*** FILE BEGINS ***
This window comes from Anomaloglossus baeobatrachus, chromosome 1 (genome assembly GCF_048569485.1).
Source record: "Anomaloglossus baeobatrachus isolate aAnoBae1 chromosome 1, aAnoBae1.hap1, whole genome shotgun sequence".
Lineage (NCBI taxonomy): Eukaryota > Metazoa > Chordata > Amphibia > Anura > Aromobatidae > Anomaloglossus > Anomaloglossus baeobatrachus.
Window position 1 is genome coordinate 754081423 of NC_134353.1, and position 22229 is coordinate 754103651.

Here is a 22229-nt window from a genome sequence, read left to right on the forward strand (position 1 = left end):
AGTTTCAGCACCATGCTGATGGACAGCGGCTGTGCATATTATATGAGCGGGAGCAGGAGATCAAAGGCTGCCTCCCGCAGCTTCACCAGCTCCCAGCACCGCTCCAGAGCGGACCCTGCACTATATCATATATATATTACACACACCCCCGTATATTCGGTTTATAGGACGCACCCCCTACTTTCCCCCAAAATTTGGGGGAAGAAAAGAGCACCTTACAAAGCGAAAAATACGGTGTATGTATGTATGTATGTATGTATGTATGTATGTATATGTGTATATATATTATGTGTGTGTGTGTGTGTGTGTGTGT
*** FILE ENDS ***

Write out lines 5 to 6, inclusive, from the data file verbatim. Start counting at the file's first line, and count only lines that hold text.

Here is a 22229-nt window from a genome sequence, read left to right on the forward strand (position 1 = left end):
AGTTTCAGCACCATGCTGATGGACAGCGGCTGTGCATATTATATGAGCGGGAGCAGGAGATCAAAGGCTGCCTCCCGCAGCTTCACCAGCTCCCAGCACCGCTCCAGAGCGGACCCTGCACTATATCATATATATATTACACACACCCCCGTATATTCGGTTTATAGGACGCACCCCCTACTTTCCCCCAAAATTTGGGGGAAGAAAAGAGCACCTTACAAAGCGAAAAATACGGTGTATGTATGTATGTATGTATGTATGTATGTATGTATATGTGTATATATATTATGTGTGTGTGTGTGTGTGTGTGTGT